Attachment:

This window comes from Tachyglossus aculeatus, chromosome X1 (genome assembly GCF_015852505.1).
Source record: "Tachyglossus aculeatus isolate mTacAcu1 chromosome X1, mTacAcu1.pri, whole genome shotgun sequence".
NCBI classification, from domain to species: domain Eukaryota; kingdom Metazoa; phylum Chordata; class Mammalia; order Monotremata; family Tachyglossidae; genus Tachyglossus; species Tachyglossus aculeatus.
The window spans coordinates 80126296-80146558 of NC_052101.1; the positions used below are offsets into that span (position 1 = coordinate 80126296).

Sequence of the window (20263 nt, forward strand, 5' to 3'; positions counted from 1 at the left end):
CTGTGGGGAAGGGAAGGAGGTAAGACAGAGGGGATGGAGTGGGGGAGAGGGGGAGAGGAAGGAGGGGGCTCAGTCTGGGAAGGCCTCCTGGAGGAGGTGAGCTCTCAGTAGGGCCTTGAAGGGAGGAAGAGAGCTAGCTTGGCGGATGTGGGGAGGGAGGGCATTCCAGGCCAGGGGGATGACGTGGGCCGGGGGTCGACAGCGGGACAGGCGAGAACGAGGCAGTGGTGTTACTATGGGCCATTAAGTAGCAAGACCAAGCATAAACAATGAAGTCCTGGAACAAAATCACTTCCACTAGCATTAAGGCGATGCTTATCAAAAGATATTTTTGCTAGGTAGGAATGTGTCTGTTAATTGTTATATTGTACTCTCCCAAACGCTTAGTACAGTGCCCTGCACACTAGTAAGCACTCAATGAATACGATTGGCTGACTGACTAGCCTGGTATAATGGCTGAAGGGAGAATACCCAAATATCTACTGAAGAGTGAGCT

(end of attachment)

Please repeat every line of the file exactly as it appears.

This window comes from Tachyglossus aculeatus, chromosome X1 (genome assembly GCF_015852505.1).
Source record: "Tachyglossus aculeatus isolate mTacAcu1 chromosome X1, mTacAcu1.pri, whole genome shotgun sequence".
NCBI classification, from domain to species: domain Eukaryota; kingdom Metazoa; phylum Chordata; class Mammalia; order Monotremata; family Tachyglossidae; genus Tachyglossus; species Tachyglossus aculeatus.
The window spans coordinates 80126296-80146558 of NC_052101.1; the positions used below are offsets into that span (position 1 = coordinate 80126296).

Sequence of the window (20263 nt, forward strand, 5' to 3'; positions counted from 1 at the left end):
CTGTGGGGAAGGGAAGGAGGTAAGACAGAGGGGATGGAGTGGGGGAGAGGGGGAGAGGAAGGAGGGGGCTCAGTCTGGGAAGGCCTCCTGGAGGAGGTGAGCTCTCAGTAGGGCCTTGAAGGGAGGAAGAGAGCTAGCTTGGCGGATGTGGGGAGGGAGGGCATTCCAGGCCAGGGGGATGACGTGGGCCGGGGGTCGACAGCGGGACAGGCGAGAACGAGGCAGTGGTGTTACTATGGGCCATTAAGTAGCAAGACCAAGCATAAACAATGAAGTCCTGGAACAAAATCACTTCCACTAGCATTAAGGCGATGCTTATCAAAAGATATTTTTGCTAGGTAGGAATGTGTCTGTTAATTGTTATATTGTACTCTCCCAAACGCTTAGTACAGTGCCCTGCACACTAGTAAGCACTCAATGAATACGATTGGCTGACTGACTAGCCTGGTATAATGGCTGAAGGGAGAATACCCAAATATCTACTGAAGAGTGAGCT